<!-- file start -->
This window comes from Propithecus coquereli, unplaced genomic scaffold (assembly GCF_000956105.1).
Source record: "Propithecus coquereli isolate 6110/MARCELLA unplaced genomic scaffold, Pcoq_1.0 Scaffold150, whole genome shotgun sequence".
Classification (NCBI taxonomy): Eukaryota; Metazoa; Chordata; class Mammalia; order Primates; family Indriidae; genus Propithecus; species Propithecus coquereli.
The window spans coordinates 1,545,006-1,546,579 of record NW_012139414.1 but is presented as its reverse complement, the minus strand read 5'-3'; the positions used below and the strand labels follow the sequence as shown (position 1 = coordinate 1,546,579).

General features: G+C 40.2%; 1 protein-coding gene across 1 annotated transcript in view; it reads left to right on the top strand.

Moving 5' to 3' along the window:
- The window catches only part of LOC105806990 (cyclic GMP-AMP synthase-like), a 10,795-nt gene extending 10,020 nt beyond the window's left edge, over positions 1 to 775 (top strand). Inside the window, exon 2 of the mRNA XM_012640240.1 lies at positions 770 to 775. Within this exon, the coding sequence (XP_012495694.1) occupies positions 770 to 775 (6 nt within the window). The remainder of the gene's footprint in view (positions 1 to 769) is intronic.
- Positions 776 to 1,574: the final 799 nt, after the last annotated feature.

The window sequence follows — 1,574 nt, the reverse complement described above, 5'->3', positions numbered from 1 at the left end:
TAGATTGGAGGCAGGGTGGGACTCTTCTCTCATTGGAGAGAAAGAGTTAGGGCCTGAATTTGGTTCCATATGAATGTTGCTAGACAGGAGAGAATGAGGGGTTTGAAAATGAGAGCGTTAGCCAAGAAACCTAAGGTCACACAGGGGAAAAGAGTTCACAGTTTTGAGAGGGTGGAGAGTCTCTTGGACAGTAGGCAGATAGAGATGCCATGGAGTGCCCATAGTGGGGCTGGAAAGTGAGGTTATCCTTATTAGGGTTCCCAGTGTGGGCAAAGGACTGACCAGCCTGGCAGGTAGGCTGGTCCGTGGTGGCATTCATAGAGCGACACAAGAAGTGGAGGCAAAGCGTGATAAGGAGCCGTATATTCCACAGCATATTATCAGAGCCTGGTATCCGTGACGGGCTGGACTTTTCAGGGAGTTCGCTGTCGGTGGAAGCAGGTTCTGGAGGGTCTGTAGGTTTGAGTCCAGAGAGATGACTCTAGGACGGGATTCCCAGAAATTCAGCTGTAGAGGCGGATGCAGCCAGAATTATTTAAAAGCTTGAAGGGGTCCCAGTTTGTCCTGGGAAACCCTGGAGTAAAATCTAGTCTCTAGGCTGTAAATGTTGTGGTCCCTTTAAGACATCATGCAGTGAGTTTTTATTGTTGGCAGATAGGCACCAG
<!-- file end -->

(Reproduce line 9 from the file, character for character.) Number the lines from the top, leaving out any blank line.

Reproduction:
The window sequence follows — 1,574 nt, the reverse complement described above, 5'->3', positions numbered from 1 at the left end: